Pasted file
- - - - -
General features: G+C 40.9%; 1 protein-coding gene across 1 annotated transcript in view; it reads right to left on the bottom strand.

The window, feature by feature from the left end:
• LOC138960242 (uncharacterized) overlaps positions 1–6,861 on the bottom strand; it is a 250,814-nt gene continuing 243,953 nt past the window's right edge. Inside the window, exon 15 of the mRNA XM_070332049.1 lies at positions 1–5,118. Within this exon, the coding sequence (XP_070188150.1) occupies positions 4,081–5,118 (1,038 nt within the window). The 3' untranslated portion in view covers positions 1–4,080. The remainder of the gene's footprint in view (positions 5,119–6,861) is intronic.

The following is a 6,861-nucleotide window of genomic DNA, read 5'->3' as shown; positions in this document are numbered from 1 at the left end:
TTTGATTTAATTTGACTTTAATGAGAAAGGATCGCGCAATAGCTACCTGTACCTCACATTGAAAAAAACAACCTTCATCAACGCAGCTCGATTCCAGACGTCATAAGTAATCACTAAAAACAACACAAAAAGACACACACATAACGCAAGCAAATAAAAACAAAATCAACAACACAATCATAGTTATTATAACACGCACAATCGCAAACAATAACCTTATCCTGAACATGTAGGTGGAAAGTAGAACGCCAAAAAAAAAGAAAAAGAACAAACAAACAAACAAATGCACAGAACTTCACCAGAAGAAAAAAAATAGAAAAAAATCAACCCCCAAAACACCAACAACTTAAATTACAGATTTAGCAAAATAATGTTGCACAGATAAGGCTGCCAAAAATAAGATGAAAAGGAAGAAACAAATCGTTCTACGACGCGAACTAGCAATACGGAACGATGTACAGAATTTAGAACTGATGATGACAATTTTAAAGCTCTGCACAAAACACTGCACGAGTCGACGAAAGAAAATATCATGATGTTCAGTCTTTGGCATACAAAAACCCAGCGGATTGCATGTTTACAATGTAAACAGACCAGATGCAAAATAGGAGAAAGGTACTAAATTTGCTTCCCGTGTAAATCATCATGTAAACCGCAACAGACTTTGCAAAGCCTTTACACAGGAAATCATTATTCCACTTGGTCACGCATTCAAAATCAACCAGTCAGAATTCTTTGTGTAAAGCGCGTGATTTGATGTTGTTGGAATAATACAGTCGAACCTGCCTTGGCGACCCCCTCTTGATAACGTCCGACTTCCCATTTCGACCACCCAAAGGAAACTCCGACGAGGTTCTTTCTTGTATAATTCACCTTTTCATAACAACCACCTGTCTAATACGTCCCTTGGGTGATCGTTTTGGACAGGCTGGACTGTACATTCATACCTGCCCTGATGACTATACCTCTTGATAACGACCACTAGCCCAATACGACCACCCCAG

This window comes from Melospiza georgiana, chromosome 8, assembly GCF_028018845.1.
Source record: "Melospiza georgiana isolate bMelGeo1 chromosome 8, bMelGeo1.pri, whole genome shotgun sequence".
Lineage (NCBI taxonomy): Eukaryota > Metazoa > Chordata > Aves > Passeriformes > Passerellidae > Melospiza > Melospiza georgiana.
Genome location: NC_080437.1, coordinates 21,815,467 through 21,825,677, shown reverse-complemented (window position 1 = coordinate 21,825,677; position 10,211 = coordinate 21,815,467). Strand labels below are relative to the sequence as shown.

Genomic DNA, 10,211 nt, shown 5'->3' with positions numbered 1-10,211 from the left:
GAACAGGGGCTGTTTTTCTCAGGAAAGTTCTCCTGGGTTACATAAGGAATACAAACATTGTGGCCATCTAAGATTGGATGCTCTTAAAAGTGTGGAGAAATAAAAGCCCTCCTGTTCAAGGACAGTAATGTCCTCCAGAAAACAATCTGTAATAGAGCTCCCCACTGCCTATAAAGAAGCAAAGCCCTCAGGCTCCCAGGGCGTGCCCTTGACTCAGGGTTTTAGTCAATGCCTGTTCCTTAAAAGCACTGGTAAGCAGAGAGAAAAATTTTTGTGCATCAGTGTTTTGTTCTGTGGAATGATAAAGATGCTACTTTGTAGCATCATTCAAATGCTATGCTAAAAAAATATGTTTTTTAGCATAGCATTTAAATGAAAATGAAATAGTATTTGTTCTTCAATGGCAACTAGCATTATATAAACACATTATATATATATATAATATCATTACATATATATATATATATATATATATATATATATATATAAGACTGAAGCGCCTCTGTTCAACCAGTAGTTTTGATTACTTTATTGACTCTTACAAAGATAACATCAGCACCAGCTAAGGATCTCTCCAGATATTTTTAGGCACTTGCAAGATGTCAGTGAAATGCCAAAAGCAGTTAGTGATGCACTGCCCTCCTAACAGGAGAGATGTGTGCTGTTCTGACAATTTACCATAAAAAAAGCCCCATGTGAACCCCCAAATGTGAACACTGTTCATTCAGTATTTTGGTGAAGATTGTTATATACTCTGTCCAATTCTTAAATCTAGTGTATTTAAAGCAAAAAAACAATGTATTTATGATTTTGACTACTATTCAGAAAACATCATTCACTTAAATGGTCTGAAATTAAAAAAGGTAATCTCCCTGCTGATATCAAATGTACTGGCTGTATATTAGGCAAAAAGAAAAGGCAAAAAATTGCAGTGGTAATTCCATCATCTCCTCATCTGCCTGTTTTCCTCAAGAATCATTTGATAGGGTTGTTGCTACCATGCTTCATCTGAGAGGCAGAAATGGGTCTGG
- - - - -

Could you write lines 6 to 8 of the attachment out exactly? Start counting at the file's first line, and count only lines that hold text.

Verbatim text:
This window comes from Melospiza georgiana, chromosome 8, assembly GCF_028018845.1.
Source record: "Melospiza georgiana isolate bMelGeo1 chromosome 8, bMelGeo1.pri, whole genome shotgun sequence".
Lineage (NCBI taxonomy): Eukaryota > Metazoa > Chordata > Aves > Passeriformes > Passerellidae > Melospiza > Melospiza georgiana.